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Tax for company directors can sometimes seem a bit confusing because they often have several different sources of income. The problem is that these different forms of income are subject to tax, but usually in different ways and at different rates.

It means that as well as taking care of the Company Tax Return for the business, you might also need to register for PAYE for any salaries, and maybe even sign up for Self Assessment if you receive untaxed income such as dividends. Phew!

Just to make things really confusing, you also might not need to, so in this article we’ll explain what company directors pay tax on, and how to go about setting everything up correctly.

Do directors need to register for Self Assessment?

Self Assessment is used to report untaxed income, rather than being based on what you do for a living, so you don’t automatically need to register just because you’re a company director.

Company directors will need to register for Self Assessment if they receive taxable income and haven’t yet paid any tax on it.

 
For instance, if you’re both a director and a shareholder in the company, you might pay yourself dividends. You’ll need to register for Self Assessment to tell HMRC about your dividend income, and to pay the right amount of tax on it.

It really all boils down to how you pay yourself from the company.

How directors get paid

In most small companies, the directors are also shareholders (or you might be a sole director and shareholder, doing everything yourself).

 

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Company directors and PAYE

As a company director you’re an ‘office holder’ rather than a regular employee. This means minimum wage doesn’t apply and you don’t have to take a salary, but lots of directors do because it gives them a regular source of income.

An important rule to remember though, is that if you do decide to pay yourself a salary for the work you do as a director, the payments might need to go through PAYE. This depends on how much you pay yourself as a salary.

If it’s less than the Lower Earnings Limit (£6,396 in 2024/25) then you won’t need to register. If it’s above the limit, then you will.

What the company cannot do is pay you for holding office as if you’re a self-employed person or through an intermediary company such as a Personal Service Company (PSC).

 
In short, the company acts as your employer. Any income tax or National Insurance is deducted from your salary, and the company pays it on to HMRC through the PAYE system.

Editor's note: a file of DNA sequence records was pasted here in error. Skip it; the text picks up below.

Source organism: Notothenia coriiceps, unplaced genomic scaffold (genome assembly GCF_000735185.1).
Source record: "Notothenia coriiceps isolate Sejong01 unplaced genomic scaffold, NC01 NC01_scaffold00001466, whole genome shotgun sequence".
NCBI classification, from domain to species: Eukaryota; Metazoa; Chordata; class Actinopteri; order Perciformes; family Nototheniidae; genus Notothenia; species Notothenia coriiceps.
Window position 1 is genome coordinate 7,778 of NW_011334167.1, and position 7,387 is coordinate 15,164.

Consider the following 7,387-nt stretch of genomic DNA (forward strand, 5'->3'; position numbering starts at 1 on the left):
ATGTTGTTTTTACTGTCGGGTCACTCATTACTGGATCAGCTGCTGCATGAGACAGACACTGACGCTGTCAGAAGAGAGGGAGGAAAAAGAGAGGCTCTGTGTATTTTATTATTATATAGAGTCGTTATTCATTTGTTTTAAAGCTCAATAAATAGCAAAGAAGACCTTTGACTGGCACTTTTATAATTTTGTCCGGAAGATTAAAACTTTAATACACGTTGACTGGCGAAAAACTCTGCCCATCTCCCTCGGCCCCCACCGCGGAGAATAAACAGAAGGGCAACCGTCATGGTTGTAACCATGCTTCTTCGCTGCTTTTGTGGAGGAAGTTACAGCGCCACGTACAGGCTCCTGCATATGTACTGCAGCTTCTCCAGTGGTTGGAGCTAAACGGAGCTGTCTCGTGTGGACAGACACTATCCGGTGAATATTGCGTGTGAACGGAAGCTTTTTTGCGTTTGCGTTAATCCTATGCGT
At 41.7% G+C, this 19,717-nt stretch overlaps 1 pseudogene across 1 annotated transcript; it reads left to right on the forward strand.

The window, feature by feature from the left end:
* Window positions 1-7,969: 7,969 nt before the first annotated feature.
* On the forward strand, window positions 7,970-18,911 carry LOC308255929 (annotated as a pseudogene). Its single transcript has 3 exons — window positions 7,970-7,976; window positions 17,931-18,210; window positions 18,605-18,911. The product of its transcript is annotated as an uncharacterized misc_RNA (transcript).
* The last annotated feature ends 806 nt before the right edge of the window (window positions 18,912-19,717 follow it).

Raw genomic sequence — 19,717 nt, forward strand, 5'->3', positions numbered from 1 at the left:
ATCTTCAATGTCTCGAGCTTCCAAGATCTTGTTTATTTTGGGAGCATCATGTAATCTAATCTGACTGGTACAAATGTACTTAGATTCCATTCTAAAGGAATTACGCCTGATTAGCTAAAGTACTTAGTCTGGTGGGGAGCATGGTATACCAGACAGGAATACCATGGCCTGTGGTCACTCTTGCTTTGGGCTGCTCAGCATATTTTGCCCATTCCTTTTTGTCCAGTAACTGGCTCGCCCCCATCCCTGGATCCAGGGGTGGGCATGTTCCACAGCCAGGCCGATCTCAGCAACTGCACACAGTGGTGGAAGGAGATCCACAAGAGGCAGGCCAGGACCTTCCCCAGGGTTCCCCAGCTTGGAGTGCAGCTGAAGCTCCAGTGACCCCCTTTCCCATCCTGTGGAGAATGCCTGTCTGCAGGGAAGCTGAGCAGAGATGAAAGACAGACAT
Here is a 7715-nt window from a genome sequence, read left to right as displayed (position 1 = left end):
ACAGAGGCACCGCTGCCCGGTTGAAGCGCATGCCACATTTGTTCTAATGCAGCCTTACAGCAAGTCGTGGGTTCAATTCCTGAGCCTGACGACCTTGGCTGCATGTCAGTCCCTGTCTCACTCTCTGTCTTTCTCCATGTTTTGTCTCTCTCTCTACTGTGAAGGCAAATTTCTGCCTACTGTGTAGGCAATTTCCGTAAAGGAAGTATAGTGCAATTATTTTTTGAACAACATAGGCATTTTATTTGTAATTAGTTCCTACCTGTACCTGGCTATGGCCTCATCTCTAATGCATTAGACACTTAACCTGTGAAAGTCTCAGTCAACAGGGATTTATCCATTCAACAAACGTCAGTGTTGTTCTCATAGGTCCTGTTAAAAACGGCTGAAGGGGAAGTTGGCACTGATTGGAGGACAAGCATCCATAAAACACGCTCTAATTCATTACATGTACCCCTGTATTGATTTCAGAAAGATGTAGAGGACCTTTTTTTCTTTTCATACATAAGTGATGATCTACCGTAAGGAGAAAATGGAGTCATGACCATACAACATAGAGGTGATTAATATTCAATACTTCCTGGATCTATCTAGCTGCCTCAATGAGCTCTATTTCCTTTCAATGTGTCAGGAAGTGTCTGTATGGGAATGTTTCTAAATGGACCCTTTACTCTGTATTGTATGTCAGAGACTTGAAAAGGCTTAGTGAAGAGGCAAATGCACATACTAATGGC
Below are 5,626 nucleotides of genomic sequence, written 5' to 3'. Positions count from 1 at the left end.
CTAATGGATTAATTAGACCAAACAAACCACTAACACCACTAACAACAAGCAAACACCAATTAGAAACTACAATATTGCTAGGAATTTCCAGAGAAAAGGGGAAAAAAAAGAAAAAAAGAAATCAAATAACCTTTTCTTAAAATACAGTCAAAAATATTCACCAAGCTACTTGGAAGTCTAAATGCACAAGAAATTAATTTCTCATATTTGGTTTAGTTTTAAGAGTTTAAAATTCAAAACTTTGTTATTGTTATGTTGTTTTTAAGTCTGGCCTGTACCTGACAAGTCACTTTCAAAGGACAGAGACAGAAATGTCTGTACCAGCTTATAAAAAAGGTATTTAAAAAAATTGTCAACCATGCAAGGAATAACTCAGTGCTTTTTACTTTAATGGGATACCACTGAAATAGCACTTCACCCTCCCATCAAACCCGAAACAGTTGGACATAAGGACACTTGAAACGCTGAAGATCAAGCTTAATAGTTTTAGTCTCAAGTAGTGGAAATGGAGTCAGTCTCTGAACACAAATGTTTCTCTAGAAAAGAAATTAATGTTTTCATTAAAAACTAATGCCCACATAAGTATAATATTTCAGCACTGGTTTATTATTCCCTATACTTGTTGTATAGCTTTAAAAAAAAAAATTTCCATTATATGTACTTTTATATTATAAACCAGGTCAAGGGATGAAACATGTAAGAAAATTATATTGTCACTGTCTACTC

Taxation doesn’t necessarily end there for most directors though because they’re usually also shareholders. This means they can take a smaller tax-efficient salary, and then pay themselves dividends.

Our guide to Tax Efficient Director’s Salaries explains this in more detail.
Do directors need to show their salary on Self Assessment?

The quick answer is yes. If you do need to submit Self Assessment, it will include sections for each source of income (and how much tax you might already have paid on it, so you won’t be taxed twice). This is so that your total amount of income for the year is taken into consideration, so that you pay the right amount of tax.

What do dividend payments have to do with directors and Self Assessment?

Often, directors are also shareholders in the business and as such, they are entitled to receive dividends when the board declares them.

Dividends are paid from the after-tax profits of the company, so this means that they have already suffered some taxation. As a result, dividend tax is a lower rate than income tax (which takes us back to what we mentioned earlier about directors being tax-efficient when they pay themselves).

Dividend tax rates
Threshold
2023/24
Dividend Tax
2023/24
Threshold
2024/25
Dividend Tax
2024/25
Personal Allowance £0 – £12,570 0% £0 – £12,570 0%
Basic rate £12,571 - £50,270 8.75% £12,571 - £50,270 8.75%
Higher rate £50,271 - £125,140 33.75% £50,271 - £125,140 33.75%
Additional rate £125,140 upwards 39.35% £125,140 upwards 39.35%

 
The tax due on dividend payments is paid through Self Assessment rather than being taxed at source like it is for a director’s salary.